One of Pakistan’s favourite models talks to OK! Pakistan about fashion, love and everything in between




There was a time when models with soft and delicate features were all the rage but then came an unconventional model called Sadaf Kanwal; her chiseled jaw, edgy features and super bold eyebrows took the camera lenses by surprise and blew everyone away! She has successfully changed the fashion industry’s definition of what a supermodel is all about. With her hypnotising smile, captivating eyes and humble persona, Sadaf has become one of Pakistan’s favourite models. It is safe to say that the distinctive beauty has made a mark for herself in a competitive industry where newcomers are not always welcome.

In just a short span of time, this tenacious model has proven that she not only possesses all the qualities a model should have but has also shown every person who doubted her ability that talent speaks for itself. She not only stands out as one of the few models who have the X-factor but also has a ferocity and attitude about her which compliments her irresistible appeal. Despite her success, she holds her seniors and mentors in high regard, and respects her colleagues and contemporaries, making her a well-grounded girl.

Did you always want to become a model? At what point did you feel like this was the career choice for you?
Sadaf Kanwal: Fashion always intrigued me but I would be lying if I said that I always wanted to be a model. In reality, it just happened before I could really get a grip of it. I actually chose this field as my future career when I was participating in the Veet Miss Super Model contest. It just felt so right!


You were a runner-up on the show; did you anticipate the success that was to follow in the coming days?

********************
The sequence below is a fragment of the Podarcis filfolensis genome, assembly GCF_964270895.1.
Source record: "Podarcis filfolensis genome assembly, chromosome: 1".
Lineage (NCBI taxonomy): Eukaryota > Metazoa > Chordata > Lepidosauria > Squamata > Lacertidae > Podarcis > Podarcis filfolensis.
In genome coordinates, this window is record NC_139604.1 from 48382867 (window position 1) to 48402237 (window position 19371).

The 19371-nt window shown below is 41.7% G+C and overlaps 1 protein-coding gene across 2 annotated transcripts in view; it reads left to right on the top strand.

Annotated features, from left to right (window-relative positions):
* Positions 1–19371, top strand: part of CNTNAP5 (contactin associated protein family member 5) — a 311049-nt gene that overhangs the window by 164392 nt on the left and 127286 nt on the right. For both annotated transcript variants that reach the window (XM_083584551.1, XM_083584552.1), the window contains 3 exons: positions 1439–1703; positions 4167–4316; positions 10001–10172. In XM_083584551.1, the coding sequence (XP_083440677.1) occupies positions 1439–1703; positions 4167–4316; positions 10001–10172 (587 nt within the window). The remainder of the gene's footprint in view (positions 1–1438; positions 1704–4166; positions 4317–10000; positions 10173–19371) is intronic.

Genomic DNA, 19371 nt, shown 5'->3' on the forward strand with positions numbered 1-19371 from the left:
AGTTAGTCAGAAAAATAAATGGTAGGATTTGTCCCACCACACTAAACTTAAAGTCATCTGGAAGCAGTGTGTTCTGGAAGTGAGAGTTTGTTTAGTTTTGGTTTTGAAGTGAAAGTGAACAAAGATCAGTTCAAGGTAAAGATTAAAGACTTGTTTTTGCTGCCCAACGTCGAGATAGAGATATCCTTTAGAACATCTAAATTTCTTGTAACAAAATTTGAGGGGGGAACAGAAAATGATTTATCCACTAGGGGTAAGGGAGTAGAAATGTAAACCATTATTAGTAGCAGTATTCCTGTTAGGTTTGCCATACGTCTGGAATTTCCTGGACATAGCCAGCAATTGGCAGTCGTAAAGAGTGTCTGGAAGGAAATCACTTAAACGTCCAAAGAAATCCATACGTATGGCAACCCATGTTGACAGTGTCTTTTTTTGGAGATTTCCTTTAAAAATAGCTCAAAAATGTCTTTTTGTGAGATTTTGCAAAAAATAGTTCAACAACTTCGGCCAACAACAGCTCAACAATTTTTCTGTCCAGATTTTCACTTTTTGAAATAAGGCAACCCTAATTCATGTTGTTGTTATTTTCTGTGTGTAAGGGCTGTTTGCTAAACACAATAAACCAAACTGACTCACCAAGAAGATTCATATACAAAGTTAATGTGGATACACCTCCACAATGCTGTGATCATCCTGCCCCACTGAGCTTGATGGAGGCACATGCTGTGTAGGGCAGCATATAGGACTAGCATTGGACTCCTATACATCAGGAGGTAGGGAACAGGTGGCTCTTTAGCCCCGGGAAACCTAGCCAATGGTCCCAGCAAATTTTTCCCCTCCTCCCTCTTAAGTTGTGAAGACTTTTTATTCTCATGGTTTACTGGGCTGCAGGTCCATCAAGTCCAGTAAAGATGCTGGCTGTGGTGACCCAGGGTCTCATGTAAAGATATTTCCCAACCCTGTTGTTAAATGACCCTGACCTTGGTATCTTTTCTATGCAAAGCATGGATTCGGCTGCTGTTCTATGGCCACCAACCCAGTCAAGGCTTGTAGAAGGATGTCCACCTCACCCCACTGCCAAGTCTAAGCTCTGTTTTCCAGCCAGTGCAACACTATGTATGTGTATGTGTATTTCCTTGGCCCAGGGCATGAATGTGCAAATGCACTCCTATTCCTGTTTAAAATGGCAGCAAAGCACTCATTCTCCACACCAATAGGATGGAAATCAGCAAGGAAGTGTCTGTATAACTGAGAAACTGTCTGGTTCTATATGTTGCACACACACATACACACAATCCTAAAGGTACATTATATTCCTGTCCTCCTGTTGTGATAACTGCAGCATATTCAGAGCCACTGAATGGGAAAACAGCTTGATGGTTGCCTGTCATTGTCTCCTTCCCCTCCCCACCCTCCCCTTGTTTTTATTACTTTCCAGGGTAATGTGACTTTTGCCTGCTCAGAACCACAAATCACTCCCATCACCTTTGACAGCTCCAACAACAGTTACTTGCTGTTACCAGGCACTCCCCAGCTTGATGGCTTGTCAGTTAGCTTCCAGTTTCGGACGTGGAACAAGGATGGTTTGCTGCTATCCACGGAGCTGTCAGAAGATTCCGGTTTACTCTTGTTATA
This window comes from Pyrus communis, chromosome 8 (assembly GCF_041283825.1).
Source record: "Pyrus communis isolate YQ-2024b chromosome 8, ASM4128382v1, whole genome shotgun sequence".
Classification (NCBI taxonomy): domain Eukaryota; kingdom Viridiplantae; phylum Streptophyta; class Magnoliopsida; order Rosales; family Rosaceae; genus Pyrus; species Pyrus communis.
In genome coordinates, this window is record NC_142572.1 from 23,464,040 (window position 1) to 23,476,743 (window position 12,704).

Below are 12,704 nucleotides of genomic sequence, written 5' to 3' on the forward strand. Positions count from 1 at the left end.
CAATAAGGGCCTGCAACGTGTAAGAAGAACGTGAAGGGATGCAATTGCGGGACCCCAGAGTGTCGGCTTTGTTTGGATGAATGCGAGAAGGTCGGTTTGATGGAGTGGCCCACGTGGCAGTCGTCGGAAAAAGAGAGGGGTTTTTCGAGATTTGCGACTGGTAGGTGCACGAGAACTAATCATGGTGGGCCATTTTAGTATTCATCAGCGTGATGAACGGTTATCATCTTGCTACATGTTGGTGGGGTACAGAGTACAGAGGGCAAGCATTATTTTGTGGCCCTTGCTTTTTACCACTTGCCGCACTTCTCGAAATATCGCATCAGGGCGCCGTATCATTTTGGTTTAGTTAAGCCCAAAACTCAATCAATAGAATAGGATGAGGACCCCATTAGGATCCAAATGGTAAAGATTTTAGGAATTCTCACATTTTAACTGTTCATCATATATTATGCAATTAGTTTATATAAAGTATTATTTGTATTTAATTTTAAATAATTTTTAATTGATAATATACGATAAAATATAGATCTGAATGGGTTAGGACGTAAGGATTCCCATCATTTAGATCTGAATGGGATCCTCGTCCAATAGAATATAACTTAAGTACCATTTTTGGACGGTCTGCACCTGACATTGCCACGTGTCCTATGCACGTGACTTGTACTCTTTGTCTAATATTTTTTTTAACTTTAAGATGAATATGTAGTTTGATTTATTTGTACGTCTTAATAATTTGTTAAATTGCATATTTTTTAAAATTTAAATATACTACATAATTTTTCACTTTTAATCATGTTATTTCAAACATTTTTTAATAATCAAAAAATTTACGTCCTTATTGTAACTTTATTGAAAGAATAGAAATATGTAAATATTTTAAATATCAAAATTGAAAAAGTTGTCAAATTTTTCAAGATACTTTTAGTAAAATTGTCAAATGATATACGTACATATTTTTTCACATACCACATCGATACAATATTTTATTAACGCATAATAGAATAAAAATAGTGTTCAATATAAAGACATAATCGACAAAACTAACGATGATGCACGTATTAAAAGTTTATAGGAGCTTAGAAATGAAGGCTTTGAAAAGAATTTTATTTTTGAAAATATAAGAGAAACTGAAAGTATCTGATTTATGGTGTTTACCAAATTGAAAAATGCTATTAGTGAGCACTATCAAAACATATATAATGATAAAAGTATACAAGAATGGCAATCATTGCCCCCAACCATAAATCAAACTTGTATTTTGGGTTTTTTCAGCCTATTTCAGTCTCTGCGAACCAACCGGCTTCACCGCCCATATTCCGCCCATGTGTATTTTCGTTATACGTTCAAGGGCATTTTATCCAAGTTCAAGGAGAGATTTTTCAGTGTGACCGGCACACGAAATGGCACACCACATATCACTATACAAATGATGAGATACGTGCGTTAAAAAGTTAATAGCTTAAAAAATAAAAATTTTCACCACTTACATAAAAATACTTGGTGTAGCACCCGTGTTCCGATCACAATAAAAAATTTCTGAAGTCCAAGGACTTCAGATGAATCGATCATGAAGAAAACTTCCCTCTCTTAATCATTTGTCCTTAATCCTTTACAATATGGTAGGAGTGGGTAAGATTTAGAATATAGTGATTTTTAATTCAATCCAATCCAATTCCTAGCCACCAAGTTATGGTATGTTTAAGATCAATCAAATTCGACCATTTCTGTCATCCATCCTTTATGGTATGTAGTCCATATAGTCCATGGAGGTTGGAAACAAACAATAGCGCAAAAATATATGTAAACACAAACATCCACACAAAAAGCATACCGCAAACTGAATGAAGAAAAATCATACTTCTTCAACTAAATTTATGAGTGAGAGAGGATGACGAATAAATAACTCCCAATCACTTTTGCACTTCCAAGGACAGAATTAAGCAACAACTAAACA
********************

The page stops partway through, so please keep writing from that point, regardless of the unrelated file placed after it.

SK: Becoming a runner-up gave me the morale boost I needed to pursue this as my profession. For the first time, it wasn’t only me who thought I had it in me. And the rest is now history!

Tell us about your first ever fashion show; how anxious were you?
SK: It was scary to say the least. I had no clue how to walk the ramp, what expressions to bring out and most importantly, being able to grasp the right attitude. I was fortunate enough to have Frieha Altaf there as the choreographer of the show and she passed on some of the most important lessons to me. And I still value them.

How supportive was your family about your career choice?
SK: It was an uphill battle for me if I’m being completely honest. Initially, no one supported me; it was expected though coming from a typical Pathan background. But soon things changed, and my family has had my back since.

Did you have a role model growing up?
SK: I didn’t exactly have a role model but I have always admired Mehreen Syed and looked up to her as a senior [model], elder sister and she is probably the finest of the lot. I have learned a lot from her.

The trend of models stepping into acting is increasing. Do you also plan to jump on the bandwagon?
SK:However, I don’t like to be hasty and take these kind of decisions instantly. I am cautious about my choices and the opportunities I ultimately choose to avail. And this is coming from someone who actually wanted to be a doctor! [Laughs]